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Discussion Starter #1
So a few weekends ago I went sailing with friends and had the usual good time. Apparently one of them spilled a good amount of vodka on my salon table. They cleaned it up mostly but didn't get it all I guess. The alcohol ended up leaving a large white clouded area on the center of the table and the port side leaf.

So this past week I tried to fix it like I have done before. I lightly sanded the area to remove the white cloudy spots and when that was gone I cleaned the area and used Minwax indoor polyurethane on it. I've done this before and it came out fine but this time I could still see the spots I sanded down. They show up as a more brown area that's the more reddish existing finish. It's apparent there's a problem.

I believe that the finish Beneteau used on the boat must have a tint in it in order to get a consistent finish. I'm guessing i sanded all the way through the old finish into the wood this last time. My table is made of teak veneer plywood with mahogany trim. The mahogany comes out fine if i sand it down all the way but the teak that I redid is not as red as the undamaged starboard leaf even after many coats. Any suggestions on what finish I could use to make this match again?
 

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Maybe sand down the starboard side to match the damaged leaf.? My wife (who can match paint colors perfectly) and I have tried to match stain before. It just doesn't come out the same.
 

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It may be just varnish, which can darken wood with additional coats. I'd sand down the entire surface you're trying to match, stain if you like, then recoat. Probably the only way to get it to match well.
 

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Just another battle scar and reminder of good times had! Sail more, drink more vodka, and find another project if you are still bored!!!!
 

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Discussion Starter #6
I'll probably have to refinish the whole table top.

I have no problem sailing more. The boats ready to go anytime. It's nice when you work 5 minutes from it and can be off the dock in less than 10 minutes only waiting that long to warm up the diesel.
 

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Interesting use of Minwax. I used their spar varnish exclusively on interior and really like the result. May try it on exterior teak when it warms up around here. But I liked the product for interior. Easy to use and look of gloss is great (if ya like gloss). I also have the close to slip arrangement but with my atomic 4 I warm up in half that time. Just sayin :)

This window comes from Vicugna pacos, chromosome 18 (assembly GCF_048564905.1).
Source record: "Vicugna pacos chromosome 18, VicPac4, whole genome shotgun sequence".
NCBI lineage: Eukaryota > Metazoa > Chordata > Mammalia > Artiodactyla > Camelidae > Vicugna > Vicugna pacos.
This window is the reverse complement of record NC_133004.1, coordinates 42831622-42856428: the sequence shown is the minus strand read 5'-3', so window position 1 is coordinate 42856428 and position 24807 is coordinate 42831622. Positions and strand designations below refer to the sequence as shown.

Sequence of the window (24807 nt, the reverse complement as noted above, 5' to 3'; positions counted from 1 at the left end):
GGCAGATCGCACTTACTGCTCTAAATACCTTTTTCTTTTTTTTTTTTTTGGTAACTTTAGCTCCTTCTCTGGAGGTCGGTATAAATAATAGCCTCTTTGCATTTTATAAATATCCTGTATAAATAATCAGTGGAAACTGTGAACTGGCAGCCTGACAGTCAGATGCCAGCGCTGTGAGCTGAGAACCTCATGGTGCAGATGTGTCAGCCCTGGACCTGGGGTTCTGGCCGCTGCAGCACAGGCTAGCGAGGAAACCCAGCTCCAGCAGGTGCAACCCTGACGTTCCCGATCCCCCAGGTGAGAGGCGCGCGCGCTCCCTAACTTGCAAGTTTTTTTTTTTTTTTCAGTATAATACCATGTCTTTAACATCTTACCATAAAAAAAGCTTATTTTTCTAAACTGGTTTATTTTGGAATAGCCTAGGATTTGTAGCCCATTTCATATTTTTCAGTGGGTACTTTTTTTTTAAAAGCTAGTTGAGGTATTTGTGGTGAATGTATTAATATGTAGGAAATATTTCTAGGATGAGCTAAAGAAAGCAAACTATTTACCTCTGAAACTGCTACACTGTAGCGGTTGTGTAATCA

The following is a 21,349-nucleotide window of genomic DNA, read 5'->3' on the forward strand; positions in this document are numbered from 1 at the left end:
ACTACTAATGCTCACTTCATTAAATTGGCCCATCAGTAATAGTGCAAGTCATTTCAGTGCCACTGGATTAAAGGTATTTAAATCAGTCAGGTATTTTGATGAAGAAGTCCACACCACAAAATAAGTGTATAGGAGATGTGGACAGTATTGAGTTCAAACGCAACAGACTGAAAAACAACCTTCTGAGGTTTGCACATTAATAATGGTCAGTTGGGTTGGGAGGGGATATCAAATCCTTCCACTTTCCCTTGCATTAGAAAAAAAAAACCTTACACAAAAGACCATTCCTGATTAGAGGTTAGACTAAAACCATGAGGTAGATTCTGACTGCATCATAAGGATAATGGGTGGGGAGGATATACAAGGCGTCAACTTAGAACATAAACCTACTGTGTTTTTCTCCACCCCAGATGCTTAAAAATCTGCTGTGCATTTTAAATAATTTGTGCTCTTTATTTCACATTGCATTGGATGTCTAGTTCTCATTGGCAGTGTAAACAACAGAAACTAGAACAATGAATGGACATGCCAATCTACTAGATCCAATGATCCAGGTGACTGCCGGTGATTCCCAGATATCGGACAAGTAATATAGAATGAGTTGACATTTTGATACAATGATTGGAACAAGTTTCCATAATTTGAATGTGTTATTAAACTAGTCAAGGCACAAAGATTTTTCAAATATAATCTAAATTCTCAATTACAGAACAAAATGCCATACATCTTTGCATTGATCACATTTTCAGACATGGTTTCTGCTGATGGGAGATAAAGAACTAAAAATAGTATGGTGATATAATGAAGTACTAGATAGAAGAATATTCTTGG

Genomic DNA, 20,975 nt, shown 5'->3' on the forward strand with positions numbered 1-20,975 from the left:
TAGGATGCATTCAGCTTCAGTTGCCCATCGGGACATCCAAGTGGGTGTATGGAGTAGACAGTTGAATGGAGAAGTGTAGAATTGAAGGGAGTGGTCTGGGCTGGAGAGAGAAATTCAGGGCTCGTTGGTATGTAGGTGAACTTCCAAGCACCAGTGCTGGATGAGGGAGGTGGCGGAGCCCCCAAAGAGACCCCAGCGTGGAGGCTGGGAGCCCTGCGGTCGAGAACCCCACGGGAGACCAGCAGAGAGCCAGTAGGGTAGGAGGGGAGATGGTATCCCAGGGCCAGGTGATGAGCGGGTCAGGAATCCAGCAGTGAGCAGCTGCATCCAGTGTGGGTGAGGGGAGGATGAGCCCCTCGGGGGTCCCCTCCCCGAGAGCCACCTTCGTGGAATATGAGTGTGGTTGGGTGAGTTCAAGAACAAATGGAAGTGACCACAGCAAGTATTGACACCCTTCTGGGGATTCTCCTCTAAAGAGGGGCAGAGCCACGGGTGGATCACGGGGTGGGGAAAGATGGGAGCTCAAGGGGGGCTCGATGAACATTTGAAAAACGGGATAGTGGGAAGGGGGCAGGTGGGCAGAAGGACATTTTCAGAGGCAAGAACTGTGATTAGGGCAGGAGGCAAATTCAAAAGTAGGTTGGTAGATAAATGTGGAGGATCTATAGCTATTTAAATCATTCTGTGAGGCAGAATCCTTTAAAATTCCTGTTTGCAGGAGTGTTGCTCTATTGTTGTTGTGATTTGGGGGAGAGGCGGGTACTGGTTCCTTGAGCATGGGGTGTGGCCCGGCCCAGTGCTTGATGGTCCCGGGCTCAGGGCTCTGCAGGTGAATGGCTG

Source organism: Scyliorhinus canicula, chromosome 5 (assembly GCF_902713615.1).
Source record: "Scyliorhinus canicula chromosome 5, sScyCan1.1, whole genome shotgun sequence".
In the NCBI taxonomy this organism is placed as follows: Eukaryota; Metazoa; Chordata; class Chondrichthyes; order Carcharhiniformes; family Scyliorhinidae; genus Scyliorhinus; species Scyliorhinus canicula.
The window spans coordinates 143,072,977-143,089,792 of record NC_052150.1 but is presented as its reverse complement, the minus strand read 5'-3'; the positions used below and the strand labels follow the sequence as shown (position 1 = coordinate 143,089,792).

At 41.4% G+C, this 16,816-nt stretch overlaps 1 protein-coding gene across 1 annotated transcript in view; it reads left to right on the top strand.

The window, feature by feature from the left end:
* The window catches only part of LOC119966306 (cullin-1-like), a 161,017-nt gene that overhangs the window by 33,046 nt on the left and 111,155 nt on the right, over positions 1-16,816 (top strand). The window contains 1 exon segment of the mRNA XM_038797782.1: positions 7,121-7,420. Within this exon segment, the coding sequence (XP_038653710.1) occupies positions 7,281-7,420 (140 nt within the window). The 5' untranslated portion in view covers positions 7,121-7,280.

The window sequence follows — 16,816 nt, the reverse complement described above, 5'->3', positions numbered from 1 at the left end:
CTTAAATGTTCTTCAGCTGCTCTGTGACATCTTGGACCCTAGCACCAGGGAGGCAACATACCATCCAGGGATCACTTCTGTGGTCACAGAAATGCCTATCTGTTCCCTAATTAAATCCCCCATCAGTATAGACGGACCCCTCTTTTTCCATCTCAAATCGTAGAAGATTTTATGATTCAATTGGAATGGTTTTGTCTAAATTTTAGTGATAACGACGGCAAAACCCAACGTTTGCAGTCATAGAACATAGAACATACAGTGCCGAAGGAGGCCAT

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Discussion Starter #8
Thanks guys. I used Minwax indoor as that's what I had and I just wanted to do spot repairs. I bought some of the spar varnish and have decided to just strip it all down using a heat gun and scraper and start from scratch.

I usually sail alone or nearly alone with the girl. Crank up the engine and strip covers and get the lines ready to sail. That's about a ten minute deal on my boat as It's more geared as a racer so I've got all the sheets, traveler, car lines etc I need to get ready. From there everything is easy.

I also let the engine get nice and ready now after an event in cold weather. I was hurrying out and the engine died after leaving the slip but before clearing the docks when I shifted to neutral. This wasn't a problem with the previous 30' boat as it was only a 5,000 lb racer. It's a different story trying to control a 22,000 lb boat with a nasty beam wind and no power in a tight space. That was a bit stressful and I have no intention of repeating it.
 

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Be very judicious with the heat-gun/scraper. The veneer on that table is very thin. BTDT...
 

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Why wouldn't you contact Beneteau and ask what they used. It can make all the difference in the world! On our G.S. 37 the mgf used Minwax Colonial Maple stain to make all the teak inside look the same shade. It was nice I guess, but because teak has such a nice natural grain, in some respects it makes it look processed in my opinion.
the other thing about those white spots is that sometimes if you let them go they can/will disappear over time. i read this and have watched this happen with some finishes.
I had to deal with a quarter birth and ceiling behind it that were destroyed by water intrusion from and aft lower chain plate. The owner before us had the dmg repaired by the yard, but they used maple plywood for the ceiling and a dark stain. when I got in the boat after surgery I found the ceiling and the settee base dmgd/junk. I bought new teak ply and applied 2 coats of Minwax and let dry for 4 days, then 2 coats of Minwax urethane. When I put them back in the boat it matched the rest of the interior other than being a little darker. This will lighten up over the next couple of yrs and blend in. Oh yeah the chain plate is fixed also!!!
 
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